Why We're Not as Self-Aware as We Think, and How Seeing Ourselves Clearly Helps Us Succeed at Work and in Life

by Tasha Eurich

Number of pages: 368

Publisher: Crown Business

BBB Library: Psychology and Strengths

ISBN: 978-0451496812

About the Author

Dr. Tasha Eurich is an organizational psychologist, researcher, and New York Times best-selling author. She’s built a reputation as a fresh, modern voice in the business world by pairing her scientific grounding in human behavior with a pragmatic approach to self-improvement. Over her 15-plus-year career, she has helped thousands of professionals—from Fortune 500 executives to early stage entrepreneurs—improve their self-awareness and success. Tasha is the principal of The Eurich Group, a boutique executive development firm that helps companies—from start-ups to the Fortune 100—succeed by improving the effectiveness of their leaders and teams.


Editorial Review

Self-awareness is the meta-skill of the twenty-first century. If we’re not self-aware, it’s almost impossible to master the skills that make us stronger team players, superior leaders, and better relationship builders—at work and beyond. The lifelong journey to understanding who we are and how we’re seen can be a bumpy one, full of obstacles and roadblocks. It can be difficult, painful, and slow. It can make us feel imperfect, weak, and vulnerable. But this road is also paved with the greatest of opportunities. Insight is for anyone who wants to make the leap from self-blindness to self-insight, and in turn reap the rewards of smarter choices, stronger relationships, and a better life.  

Book Reviews

"Only 1-15 percent of people are truly self-aware. The power of being self-aware is that it helps you become conscious of your own habits and decide if you need to change them. But it’s a difficult balance; becoming too self-conscious can be just as dangerous as not being aware enough of your own tendencies." — Unstuck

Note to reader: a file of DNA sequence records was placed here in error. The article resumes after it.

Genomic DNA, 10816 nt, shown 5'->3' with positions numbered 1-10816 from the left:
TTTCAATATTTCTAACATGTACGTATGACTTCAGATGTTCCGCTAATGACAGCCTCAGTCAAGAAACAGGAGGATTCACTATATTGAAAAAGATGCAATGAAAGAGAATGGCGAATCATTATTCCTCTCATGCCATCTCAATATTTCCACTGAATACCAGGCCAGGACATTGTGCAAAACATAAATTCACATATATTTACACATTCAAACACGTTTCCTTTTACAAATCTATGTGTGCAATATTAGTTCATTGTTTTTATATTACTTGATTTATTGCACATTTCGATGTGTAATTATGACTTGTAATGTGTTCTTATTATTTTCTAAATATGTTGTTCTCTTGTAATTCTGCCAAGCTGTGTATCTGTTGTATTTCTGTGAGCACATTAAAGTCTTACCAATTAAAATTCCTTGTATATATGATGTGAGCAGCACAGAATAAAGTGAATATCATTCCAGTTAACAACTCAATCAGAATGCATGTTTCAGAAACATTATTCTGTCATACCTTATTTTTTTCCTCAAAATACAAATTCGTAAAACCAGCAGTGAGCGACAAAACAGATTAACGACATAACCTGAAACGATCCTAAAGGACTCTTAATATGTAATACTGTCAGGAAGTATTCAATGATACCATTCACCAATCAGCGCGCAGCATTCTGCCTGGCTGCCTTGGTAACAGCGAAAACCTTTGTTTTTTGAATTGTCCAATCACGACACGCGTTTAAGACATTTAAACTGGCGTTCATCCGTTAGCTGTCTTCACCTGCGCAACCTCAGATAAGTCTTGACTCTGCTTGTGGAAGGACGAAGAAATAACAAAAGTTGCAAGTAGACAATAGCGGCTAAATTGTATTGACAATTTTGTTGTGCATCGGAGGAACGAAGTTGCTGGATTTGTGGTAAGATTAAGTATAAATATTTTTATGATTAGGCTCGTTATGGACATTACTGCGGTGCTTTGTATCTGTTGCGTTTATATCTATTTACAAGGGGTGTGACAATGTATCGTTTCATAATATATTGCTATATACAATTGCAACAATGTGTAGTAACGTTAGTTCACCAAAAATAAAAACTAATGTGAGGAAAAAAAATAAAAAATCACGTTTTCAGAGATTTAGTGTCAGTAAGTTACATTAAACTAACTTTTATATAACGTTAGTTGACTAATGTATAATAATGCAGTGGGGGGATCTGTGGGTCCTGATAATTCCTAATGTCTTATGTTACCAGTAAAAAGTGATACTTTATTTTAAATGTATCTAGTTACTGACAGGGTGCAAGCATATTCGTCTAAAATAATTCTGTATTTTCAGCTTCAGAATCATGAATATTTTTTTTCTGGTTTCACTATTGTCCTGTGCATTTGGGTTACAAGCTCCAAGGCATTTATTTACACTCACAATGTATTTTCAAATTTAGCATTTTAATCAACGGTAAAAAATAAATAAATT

"Tasha Eurich says most people fall into the same boat because they lack enough self-awareness.The good news, she says, is that it’s possible to overcome this gap, and doing so can have a profound impact on your life. She outlines her findings and strategies in a new book, Insight: Why We’re Not as Self-Aware as We Think, and How Seeing Ourselves Clearly Helps Us Succeed at Work and in Life."— Capital Group

"A fascinating read"— The Guardian

"Required reading for every human … expected to interact with other ones in their lifetime.”— Tiffany Dufu

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Wisdom to Share

Self-awareness is the will and the skill to understand yourself and how others see you.

To gain true insight, we also have to learn how to hear that truth—not just listen to it, but really hear it.

If we can receive feedback with grace, reflect on it with courage, and respond to it with purpose, we are capable of unearthing unimaginable insights from the most unlikely of places.

When we’re in possession of information that might make someone uncomfortable, we tend to choose the path of least resistance: we simply decide to say nothing.

If we view our challenges accurately and as an opportunity for redemption, even the most horrific experiences can help us learn, grow, and improve.

Life Story approach helps you look backward to learn how the sum total of your past has shaped you.

Once we get some distance from our problems, we start to see them as less upsetting and more solvable—and sometimes they cease to look like problems at all.

If we spend too much time scrutinizing what’s in our rearviewmirror, we’re certain to crash into a light post.

When we obsess over the causes and meaning behind negative events, we keep the emotions that come with them at arm’s length, which can often be even more painful for us than the act of ruminating.

The more delusional we are about our skills and abilities, the less likely we are to succeed.

It's far easier to feel wonderful and special than to become wonderful and special.

We need to surround ourselves with those who will tell us the truth, both at work and at home.